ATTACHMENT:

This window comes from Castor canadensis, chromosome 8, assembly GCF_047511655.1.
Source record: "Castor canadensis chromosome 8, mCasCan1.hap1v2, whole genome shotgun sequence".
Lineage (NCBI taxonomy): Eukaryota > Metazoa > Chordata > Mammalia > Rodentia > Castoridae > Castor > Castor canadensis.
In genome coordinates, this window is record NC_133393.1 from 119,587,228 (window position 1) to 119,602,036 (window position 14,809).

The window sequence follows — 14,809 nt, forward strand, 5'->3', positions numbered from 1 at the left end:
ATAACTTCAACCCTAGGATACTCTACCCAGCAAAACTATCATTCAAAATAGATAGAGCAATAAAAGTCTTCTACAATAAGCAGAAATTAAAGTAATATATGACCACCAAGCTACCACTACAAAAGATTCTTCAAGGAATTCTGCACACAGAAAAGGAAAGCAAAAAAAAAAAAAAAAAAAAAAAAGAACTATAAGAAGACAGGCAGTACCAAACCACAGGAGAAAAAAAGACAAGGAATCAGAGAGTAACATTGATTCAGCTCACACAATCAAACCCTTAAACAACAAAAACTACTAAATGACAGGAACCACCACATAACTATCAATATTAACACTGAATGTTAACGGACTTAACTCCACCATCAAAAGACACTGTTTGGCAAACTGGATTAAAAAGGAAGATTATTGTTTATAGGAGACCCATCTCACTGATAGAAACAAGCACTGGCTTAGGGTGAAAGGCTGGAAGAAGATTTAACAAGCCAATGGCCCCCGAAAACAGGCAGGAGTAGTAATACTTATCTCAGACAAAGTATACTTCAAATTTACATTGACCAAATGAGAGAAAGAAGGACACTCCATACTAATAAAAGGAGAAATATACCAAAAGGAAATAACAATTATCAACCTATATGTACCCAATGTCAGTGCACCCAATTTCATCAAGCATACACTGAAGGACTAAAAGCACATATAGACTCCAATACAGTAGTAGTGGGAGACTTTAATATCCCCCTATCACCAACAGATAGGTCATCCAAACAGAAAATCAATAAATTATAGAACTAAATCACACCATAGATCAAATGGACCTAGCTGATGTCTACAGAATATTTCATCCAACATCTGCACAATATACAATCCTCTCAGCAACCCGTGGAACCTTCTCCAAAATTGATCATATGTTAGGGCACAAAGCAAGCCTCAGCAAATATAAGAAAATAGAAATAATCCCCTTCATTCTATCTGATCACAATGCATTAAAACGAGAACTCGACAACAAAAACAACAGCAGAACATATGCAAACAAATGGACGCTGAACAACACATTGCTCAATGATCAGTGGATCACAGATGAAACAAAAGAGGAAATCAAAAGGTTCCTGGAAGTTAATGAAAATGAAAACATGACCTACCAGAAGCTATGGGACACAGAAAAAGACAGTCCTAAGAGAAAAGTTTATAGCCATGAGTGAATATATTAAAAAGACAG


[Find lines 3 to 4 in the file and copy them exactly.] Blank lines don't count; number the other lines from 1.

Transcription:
Lineage (NCBI taxonomy): Eukaryota > Metazoa > Chordata > Mammalia > Rodentia > Castoridae > Castor > Castor canadensis.
In genome coordinates, this window is record NC_133393.1 from 119,587,228 (window position 1) to 119,602,036 (window position 14,809).